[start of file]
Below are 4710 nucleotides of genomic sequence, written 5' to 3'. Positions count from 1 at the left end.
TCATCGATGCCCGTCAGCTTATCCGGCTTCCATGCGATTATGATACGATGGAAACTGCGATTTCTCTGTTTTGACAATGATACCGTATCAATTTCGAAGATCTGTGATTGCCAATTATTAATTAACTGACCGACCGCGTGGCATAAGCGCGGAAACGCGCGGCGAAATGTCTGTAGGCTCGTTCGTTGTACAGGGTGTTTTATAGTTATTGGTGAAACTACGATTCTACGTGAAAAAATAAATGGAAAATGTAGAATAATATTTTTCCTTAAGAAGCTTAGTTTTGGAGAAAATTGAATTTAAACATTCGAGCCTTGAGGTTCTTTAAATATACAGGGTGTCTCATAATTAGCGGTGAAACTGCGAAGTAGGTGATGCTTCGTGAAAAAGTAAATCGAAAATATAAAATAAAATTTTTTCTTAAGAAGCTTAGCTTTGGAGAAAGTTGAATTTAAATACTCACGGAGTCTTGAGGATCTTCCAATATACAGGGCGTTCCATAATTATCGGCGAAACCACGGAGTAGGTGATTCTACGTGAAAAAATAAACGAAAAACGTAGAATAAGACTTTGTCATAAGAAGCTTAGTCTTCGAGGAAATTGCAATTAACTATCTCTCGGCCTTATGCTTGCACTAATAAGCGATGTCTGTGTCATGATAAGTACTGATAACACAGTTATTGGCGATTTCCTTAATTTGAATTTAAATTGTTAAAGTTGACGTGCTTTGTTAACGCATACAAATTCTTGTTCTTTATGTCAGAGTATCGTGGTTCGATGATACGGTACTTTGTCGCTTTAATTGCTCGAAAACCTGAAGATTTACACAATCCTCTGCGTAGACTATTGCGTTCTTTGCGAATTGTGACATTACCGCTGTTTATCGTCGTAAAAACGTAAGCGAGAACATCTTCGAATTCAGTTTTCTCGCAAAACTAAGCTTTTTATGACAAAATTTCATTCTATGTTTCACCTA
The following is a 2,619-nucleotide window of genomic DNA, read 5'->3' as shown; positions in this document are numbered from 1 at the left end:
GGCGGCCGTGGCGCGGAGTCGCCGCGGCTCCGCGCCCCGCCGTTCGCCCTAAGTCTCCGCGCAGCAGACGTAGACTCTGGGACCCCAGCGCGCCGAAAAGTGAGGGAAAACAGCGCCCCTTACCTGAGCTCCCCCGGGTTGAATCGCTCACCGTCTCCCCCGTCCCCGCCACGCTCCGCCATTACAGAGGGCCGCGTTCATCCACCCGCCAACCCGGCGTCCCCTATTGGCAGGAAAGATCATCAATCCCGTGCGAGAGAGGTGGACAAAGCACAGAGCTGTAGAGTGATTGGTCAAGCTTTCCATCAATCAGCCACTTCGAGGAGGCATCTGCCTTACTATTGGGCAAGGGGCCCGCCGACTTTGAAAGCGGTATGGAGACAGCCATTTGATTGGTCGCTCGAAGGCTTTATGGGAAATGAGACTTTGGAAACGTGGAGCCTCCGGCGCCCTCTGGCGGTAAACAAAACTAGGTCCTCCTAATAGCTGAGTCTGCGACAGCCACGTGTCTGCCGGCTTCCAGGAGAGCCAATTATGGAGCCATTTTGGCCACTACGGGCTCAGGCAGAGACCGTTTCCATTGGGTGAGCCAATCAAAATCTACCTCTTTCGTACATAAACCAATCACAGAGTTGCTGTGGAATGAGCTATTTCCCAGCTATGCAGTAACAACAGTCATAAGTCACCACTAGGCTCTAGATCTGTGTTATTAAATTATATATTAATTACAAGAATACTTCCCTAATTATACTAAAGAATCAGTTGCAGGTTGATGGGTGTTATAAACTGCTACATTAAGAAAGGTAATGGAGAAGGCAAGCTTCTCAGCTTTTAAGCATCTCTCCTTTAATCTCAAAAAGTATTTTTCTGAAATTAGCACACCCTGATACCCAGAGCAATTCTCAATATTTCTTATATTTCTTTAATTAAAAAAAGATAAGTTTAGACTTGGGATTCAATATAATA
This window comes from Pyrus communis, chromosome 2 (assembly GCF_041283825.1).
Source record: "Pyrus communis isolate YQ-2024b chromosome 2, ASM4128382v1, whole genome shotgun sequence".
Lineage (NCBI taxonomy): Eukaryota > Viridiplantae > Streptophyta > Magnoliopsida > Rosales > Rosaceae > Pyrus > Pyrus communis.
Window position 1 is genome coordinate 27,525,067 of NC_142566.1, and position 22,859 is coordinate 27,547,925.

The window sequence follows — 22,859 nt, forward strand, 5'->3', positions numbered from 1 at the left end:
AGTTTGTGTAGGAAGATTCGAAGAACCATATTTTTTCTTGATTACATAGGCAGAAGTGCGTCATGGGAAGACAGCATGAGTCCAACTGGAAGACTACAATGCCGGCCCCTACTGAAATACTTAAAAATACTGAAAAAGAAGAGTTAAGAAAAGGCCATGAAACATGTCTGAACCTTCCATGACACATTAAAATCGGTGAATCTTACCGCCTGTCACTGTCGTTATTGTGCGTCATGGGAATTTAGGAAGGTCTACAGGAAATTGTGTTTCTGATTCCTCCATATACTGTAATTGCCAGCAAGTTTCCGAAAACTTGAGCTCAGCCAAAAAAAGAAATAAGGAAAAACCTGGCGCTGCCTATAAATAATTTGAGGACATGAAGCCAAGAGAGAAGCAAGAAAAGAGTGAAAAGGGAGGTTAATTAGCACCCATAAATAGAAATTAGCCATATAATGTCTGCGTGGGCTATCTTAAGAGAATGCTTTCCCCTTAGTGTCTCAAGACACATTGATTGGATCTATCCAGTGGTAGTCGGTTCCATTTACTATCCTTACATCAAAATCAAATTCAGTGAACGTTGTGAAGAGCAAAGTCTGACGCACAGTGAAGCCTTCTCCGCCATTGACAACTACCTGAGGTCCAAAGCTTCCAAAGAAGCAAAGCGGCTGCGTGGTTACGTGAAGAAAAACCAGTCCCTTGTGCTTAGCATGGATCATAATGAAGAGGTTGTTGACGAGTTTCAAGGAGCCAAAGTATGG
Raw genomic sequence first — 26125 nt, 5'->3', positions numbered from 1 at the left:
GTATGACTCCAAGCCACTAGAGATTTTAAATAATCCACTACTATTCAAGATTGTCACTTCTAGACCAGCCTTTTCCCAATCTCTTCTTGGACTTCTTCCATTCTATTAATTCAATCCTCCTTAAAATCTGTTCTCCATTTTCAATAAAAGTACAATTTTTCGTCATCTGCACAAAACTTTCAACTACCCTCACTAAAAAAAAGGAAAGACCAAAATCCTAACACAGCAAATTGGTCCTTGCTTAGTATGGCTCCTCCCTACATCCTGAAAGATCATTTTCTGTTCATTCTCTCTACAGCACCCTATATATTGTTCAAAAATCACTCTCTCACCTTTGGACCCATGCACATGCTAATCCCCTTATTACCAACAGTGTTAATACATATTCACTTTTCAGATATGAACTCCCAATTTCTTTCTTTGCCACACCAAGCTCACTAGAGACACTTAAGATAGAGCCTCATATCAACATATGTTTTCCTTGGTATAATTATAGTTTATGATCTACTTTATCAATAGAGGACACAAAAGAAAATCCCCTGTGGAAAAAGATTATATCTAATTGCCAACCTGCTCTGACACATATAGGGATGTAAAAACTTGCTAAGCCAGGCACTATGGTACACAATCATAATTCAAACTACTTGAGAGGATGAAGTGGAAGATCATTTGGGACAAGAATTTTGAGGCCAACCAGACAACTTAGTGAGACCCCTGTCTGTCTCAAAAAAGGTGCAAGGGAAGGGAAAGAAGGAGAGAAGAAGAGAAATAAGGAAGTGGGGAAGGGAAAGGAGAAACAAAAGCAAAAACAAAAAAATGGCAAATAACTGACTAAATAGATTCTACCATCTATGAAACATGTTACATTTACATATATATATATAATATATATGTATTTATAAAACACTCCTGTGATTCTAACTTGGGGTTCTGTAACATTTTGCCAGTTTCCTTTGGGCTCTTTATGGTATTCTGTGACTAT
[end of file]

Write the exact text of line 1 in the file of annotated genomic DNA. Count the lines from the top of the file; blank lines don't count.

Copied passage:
Below are 4710 nucleotides of genomic sequence, written 5' to 3'. Positions count from 1 at the left end.